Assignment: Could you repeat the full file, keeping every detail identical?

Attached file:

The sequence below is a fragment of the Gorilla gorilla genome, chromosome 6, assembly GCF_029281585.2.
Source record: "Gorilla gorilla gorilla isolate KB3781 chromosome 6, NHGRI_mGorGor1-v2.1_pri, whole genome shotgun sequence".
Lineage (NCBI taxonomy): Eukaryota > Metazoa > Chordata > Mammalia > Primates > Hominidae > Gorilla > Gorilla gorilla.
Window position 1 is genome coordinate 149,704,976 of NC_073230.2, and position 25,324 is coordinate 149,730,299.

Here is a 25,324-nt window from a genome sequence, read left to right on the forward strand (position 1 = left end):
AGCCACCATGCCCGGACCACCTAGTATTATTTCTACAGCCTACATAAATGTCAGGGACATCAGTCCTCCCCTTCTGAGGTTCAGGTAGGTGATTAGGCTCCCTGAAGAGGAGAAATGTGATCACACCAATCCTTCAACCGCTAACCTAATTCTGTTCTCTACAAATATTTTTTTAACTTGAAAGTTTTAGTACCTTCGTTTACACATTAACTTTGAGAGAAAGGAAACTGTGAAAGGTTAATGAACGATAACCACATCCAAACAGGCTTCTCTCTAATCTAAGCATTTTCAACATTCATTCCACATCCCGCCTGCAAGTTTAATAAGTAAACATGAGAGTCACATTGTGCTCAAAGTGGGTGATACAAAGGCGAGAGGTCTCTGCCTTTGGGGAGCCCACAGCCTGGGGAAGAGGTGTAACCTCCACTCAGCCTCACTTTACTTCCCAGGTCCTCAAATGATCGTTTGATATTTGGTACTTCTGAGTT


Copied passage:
The sequence below is a fragment of the Gorilla gorilla genome, chromosome 6, assembly GCF_029281585.2.
Source record: "Gorilla gorilla gorilla isolate KB3781 chromosome 6, NHGRI_mGorGor1-v2.1_pri, whole genome shotgun sequence".
Lineage (NCBI taxonomy): Eukaryota > Metazoa > Chordata > Mammalia > Primates > Hominidae > Gorilla > Gorilla gorilla.
Window position 1 is genome coordinate 149,704,976 of NC_073230.2, and position 25,324 is coordinate 149,730,299.

Here is a 25,324-nt window from a genome sequence, read left to right on the forward strand (position 1 = left end):
AGCCACCATGCCCGGACCACCTAGTATTATTTCTACAGCCTACATAAATGTCAGGGACATCAGTCCTCCCCTTCTGAGGTTCAGGTAGGTGATTAGGCTCCCTGAAGAGGAGAAATGTGATCACACCAATCCTTCAACCGCTAACCTAATTCTGTTCTCTACAAATATTTTTTTAACTTGAAAGTTTTAGTACCTTCGTTTACACATTAACTTTGAGAGAAAGGAAACTGTGAAAGGTTAATGAACGATAACCACATCCAAACAGGCTTCTCTCTAATCTAAGCATTTTCAACATTCATTCCACATCCCGCCTGCAAGTTTAATAAGTAAACATGAGAGTCACATTGTGCTCAAAGTGGGTGATACAAAGGCGAGAGGTCTCTGCCTTTGGGGAGCCCACAGCCTGGGGAAGAGGTGTAACCTCCACTCAGCCTCACTTTACTTCCCAGGTCCTCAAATGATCGTTTGATATTTGGTACTTCTGAGTT